Overall, The Daily Show’s range of topics is somewhat more limited than the mainstream press generally. Yet in many ways the similarities between the comedy show and the news media are as striking as the differences.
Both The Daily Show and the press generally, for instance, had the same No. 1 topic for the year, U.S. Foreign Affairs, a category dominated by the war in Iraq. It made up 17% of the time on The Daily Show and 19% in the press overall. Politics, particularly the race for president, was the No. 2 topic in both as well, though it garnered an even larger share in The Daily Show (16% vs. 12%).
And in both the mainstream press and The Daily Show, the top three topic areas commanded the lion’s share of time—47% on The Daily Show and 40% in the press.
But the news agenda soon begins to diverge. The Daily Show is more focused on political matters and is more Washington oriented than the press overall.
The Daily Show’s No. 3 subject matter was government (15% of time), whereas that topic ranked only 5th in the press overall (at 7% of newshole). The Daily Show was also more interested in lifestyle news, celebrities, and talking about the media itself.
In contrast, the mainstream news media are more focused on such matters as foreign events not associated with the United States, crime, disasters, health, business and the economy.
And in general, it is probably fair to say that the purview of the comedy show is more limited. The top six topics on The Daily Show, for instance, made up 69% of all the time. The top six topics in the media generally filled 60% of its newshole.
One can see this narrow focus comes even more clearly by looking not at the broad topics covered but more specifically on the exact stories. As an example, the presidential campaign and the policy debate about the war in Iraq, together added up to more than a quarter of the time spent on The Daily Show (26%) for the year.  This was significantly more than in the mainstream press, where the two stories commanded 18% of the newshole studied during the same time period.
To illustrate that more limited range, it is helpful to note the subjects that The Daily Show de-emphasized—or completely ignored–in 2007. As Stewart described it to the host of PBS’ Bill Moyers’ Journal, “we feel no obligation to follow the news cycle…because… we’re not journalists.”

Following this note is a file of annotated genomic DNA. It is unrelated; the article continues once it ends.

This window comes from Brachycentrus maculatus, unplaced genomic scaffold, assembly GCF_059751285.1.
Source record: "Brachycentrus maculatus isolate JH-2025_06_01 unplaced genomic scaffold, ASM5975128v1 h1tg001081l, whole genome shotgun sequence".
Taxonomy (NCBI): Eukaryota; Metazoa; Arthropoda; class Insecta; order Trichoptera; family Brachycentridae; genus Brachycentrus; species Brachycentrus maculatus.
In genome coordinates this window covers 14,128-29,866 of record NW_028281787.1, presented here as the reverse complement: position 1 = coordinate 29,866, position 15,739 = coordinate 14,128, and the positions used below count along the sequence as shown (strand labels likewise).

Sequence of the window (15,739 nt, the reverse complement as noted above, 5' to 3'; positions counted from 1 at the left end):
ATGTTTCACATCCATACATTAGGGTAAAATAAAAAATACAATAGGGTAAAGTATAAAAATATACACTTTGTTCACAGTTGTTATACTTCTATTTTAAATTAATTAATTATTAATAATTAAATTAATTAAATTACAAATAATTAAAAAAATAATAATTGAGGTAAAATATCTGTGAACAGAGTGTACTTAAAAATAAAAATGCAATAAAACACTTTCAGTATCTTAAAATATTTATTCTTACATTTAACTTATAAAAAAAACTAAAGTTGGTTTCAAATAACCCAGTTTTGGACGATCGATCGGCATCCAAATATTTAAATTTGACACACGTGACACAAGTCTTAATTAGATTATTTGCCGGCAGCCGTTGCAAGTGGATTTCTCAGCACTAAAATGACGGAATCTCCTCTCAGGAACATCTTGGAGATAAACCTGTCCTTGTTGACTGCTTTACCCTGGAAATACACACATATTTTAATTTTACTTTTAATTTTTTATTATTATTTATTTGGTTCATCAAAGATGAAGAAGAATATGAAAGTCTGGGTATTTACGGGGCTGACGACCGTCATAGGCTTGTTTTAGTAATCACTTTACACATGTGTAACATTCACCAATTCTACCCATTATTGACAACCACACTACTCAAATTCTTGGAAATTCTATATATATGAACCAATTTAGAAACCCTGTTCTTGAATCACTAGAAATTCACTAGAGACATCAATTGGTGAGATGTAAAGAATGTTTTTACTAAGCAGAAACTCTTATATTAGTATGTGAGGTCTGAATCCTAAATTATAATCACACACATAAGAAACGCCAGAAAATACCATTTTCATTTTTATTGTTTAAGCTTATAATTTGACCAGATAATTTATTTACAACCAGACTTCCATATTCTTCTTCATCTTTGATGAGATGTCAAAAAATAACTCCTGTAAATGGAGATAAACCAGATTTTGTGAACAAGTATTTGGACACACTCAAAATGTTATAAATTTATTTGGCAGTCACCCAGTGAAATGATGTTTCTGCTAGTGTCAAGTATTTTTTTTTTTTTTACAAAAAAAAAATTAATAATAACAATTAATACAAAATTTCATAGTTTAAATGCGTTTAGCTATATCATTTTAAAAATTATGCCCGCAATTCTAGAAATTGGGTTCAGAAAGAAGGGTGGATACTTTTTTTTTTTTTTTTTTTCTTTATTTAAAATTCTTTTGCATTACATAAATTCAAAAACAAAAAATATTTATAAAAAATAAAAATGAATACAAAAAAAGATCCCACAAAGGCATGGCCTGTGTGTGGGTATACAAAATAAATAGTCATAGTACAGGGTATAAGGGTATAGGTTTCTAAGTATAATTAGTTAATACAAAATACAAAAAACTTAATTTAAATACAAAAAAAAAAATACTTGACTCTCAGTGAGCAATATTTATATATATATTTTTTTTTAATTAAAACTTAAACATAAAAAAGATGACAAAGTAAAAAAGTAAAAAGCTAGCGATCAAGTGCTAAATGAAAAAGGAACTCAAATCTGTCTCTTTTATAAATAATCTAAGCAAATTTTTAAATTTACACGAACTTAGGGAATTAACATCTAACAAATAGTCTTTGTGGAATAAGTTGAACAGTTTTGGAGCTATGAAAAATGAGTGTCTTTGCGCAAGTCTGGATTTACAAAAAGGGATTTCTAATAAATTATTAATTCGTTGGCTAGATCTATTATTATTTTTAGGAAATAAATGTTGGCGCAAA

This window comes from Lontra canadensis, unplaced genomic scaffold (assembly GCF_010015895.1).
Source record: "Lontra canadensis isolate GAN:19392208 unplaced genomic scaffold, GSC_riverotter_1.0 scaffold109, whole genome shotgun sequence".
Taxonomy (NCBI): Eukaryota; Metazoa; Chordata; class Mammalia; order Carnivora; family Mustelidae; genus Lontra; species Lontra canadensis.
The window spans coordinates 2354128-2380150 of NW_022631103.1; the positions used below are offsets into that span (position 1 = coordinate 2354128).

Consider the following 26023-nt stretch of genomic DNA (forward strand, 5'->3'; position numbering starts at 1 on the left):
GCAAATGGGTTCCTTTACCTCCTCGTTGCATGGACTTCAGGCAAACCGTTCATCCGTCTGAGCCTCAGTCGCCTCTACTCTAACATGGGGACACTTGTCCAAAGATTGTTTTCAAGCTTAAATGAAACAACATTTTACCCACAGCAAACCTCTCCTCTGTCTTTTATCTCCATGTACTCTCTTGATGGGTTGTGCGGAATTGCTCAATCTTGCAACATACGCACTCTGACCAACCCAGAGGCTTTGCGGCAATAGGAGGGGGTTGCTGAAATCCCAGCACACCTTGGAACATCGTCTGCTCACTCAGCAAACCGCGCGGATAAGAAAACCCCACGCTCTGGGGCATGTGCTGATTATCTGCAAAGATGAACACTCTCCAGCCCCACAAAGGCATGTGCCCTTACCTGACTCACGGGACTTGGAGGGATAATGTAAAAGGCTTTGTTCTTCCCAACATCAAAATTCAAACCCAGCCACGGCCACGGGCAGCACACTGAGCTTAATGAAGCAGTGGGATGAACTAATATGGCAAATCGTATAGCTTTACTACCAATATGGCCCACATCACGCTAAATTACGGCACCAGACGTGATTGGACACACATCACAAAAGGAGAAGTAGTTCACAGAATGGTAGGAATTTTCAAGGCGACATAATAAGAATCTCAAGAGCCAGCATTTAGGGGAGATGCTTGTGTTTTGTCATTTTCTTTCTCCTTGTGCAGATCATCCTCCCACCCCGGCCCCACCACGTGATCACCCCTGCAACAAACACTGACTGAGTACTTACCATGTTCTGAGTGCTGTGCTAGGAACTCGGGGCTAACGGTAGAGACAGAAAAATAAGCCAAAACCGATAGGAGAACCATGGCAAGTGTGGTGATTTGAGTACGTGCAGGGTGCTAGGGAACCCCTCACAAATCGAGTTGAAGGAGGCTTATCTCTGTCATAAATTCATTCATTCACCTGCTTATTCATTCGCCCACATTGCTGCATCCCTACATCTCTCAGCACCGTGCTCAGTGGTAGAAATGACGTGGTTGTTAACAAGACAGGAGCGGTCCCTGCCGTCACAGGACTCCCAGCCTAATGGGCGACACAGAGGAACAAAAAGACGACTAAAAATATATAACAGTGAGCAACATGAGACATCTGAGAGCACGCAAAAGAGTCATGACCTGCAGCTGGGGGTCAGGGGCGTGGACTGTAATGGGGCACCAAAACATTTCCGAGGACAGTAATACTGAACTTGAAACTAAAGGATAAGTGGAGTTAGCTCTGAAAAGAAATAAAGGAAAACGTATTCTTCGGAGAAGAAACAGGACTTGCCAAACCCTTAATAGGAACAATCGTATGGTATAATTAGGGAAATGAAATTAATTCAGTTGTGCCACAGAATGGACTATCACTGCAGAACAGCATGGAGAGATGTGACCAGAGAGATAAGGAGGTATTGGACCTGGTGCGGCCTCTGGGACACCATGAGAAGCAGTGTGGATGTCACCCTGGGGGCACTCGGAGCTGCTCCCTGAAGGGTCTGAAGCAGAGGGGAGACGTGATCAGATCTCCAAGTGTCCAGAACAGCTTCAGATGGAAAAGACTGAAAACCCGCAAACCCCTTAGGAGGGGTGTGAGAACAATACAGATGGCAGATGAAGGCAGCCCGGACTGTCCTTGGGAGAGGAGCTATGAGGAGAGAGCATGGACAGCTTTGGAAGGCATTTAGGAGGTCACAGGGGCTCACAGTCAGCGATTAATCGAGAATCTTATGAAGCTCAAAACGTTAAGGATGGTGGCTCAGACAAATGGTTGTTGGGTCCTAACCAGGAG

Looking at what topics the show does and does not discuss also provides insight into editorial limitations on a program that relies so heavily on satire and comedy. While politicians and celebrities are easy to lampoon, such an approach is often out of bounds when it comes to tragedies and disasters. The August 2 bridge collapse in Minneapolis that killed 13 people accounted for 55% of the mainstream media’s coverage that day. It was not once mentioned on The Daily Show.
And the single largest story for any given week in 2007—the Virginia Tech killings— was all but absent from The Daily Show.
On April 16, the evening of the shootings, Stewart began his broadcast by stating that the show was not going to focus on the incident because of the desire to keep things light and funny. Stewart began, “Obviously for anybody who has been tuned to the television today, a horrible, horrible day. I have absolutely nothing to add that is insightful or anything. I will just do what I always do when faced with something that is that powerfully damaging to the emotional core: I will begin to repress it, and I will swallow it. And I imagine that thirty years from now someone will spill juice and I will freak the f*** out. So to that end, let’s move on as though the world is ok.”
In that broadcast Stewart doesn’t once refer to the incident itself by name.
Indeed, on many occasions, the top story in the national news media was quite different from the leading content on The Daily Show. On January 15, for instance, most mainstream news shows led with the story of severe weather and ice storms causing havoc across much of the nation. Stewart began his show by pondering what drink would be best to wash down a Jimmy Dean pancake and sausage on a stick. “On a stick, of course, because anybody eating chocolate chip pancakes and sausage is clearly on the go,” Stewart joked. (He decided on Gatorade A.M.).
1. Even though the stories about the debate over war policy in Iraq took place in Washington D.C., many of those segments were coded as “foreign affairs” because of their broad topic.
2. Bill Moyers’ Journal, PBS. April 27, 2007. Transcript available at http://www.pbs.org/moyers/journal/04272007/transcript1.html